Posted on Aug 07, 2006 | Comments 0
It is never easy to write refusals. It will help if you are clear in your own mind that you do really want to say “no”; any uncertainty or indecisiveness will undermine your letter.
One very good explanation for saying “no” is simply “I don’t want to.” When you have a particular reason for saying no and want to name it, do so. However, in order to support your decision, the fact that someone else wants you to do something confers no obligation on you.
Suggestions For Expressing Negative Response
When giving a negative response to invitations, write a letter of refusal: personal/business; proposals; requests; suggestions; wedding invitations. Following is a list of what to say and not what to say.
- For the offer, request, and invitation, thanks the person.
- State your “no,” expressing your regret at having to do so. If appropriate, explain your position.
- With the intent of help next time, to see the person again, or for good luck, end with a pleasant wish. Keep away from lengthy, involved excuses and apologies; they are far from convincing, even if true.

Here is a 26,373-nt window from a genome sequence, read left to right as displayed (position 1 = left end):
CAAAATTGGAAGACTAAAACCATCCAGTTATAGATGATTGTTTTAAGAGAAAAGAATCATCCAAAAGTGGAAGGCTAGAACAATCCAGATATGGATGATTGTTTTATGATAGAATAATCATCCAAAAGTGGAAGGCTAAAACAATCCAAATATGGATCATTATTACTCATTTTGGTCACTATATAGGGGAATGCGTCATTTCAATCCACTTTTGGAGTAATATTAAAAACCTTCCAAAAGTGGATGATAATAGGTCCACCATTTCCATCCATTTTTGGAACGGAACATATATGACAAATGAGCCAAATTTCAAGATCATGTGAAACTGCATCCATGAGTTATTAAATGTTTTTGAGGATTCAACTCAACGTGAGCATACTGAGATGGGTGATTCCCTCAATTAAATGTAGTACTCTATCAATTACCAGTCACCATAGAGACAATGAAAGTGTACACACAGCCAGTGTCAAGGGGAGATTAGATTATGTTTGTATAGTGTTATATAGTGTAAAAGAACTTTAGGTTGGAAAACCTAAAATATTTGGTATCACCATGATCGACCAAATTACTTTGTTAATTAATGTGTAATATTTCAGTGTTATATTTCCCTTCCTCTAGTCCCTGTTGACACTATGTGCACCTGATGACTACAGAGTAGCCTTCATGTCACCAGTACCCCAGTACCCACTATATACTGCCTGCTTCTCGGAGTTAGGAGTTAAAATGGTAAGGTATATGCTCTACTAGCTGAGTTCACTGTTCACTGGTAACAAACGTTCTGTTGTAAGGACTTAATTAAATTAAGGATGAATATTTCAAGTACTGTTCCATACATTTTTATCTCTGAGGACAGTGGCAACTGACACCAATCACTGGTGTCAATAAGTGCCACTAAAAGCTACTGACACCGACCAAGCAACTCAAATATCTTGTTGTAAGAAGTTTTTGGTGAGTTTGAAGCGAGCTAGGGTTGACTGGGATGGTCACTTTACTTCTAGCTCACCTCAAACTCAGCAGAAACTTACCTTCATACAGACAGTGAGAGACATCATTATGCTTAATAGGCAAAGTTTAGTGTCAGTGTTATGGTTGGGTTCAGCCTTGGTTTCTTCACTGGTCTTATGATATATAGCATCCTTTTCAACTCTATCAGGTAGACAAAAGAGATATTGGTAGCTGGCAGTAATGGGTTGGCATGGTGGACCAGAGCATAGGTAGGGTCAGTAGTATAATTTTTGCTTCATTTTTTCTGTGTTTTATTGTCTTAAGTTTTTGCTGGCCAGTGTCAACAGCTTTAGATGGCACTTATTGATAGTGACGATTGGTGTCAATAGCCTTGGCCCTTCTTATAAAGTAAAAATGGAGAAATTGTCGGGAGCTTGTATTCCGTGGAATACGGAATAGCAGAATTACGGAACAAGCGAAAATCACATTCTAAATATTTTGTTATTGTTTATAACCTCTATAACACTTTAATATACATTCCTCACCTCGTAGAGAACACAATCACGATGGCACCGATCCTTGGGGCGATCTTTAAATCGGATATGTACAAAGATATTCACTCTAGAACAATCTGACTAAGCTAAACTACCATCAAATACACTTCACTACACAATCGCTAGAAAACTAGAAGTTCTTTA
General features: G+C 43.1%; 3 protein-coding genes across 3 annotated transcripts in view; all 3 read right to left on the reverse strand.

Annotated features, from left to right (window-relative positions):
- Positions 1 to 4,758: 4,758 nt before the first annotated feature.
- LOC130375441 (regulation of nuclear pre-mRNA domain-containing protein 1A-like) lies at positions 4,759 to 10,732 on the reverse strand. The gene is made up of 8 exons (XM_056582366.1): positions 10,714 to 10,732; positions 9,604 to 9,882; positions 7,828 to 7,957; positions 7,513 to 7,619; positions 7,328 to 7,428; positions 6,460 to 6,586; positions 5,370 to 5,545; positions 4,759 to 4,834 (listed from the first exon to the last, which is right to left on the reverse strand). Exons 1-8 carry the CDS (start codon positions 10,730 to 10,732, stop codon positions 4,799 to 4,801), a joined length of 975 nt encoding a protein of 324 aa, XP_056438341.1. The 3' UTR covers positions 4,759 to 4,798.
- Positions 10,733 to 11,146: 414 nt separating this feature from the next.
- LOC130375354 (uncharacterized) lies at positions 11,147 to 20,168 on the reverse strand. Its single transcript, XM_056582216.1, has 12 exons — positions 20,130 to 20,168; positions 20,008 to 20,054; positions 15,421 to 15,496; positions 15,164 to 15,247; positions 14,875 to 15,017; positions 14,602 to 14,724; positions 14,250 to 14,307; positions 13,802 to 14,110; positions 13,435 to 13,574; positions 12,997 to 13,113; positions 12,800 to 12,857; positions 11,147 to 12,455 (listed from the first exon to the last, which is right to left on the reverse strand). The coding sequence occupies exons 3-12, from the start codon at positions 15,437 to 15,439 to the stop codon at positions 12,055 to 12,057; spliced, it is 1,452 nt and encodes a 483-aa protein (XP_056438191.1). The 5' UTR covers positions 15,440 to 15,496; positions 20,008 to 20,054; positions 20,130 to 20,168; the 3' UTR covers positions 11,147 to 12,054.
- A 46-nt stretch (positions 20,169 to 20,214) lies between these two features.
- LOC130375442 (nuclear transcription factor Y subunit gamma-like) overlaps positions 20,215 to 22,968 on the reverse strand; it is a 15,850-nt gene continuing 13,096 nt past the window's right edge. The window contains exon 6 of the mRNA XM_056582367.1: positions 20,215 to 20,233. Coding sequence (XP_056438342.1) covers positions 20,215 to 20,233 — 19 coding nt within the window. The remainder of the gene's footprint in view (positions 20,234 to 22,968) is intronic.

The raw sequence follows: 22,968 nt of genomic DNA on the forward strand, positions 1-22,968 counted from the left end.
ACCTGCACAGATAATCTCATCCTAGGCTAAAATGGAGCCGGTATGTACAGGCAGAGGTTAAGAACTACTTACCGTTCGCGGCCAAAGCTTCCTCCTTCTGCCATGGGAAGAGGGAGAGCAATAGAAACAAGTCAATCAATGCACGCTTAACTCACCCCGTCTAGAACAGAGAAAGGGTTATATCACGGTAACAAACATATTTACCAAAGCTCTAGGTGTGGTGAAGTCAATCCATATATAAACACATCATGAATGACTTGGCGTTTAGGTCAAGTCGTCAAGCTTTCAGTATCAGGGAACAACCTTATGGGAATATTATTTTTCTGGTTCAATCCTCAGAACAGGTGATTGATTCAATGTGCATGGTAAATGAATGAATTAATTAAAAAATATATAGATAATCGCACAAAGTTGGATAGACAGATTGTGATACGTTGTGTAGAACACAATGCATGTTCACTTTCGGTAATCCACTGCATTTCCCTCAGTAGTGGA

- Avoid phrases like “you may think,” “according to you,” “you claim.” In an emotional, factual way, restate the person’s request, complaint, or angry letter.
- Do not link your refusal to someone else’s actions (“my wife doesn’t care for.â€) except in the incidental way that, for instance, a prior engagement prevents you from doing something.
- Completely avoid lies. It is too easy to be caught out, and you will be a lot more contended with yourself and with the other person the next time you meet if you stand by the truth.
When writing a refusal letter, remember the following tips:
- By means of a â€œthank youâ€, start out your refusal, if appropriate: “Thank you for your invitation, request, suggestion, and proposal.”
- Be tactful. Avoid reflecting on the person you’re writing to or on their invitation. State your refusal in terms of some inability on your part such as â€œwill be out of townâ€ or simply “will be not able to attend”.
- Keep your reply even-tempered and detached forever
- When possible, try to lower the writer’s disappointment in some way: Propose to help at a later date; suggest someone else who might be able to offer the same assistance; say sorry for your inability to approve the request; try to show some benefit to them from your refusal, then thank them for their interest, request, or concern.
- Such a small thing as reversing the order of your phrases may help. Prior to actually stating the refusal, give the reason for your refusal.
Posted in: Communication Skills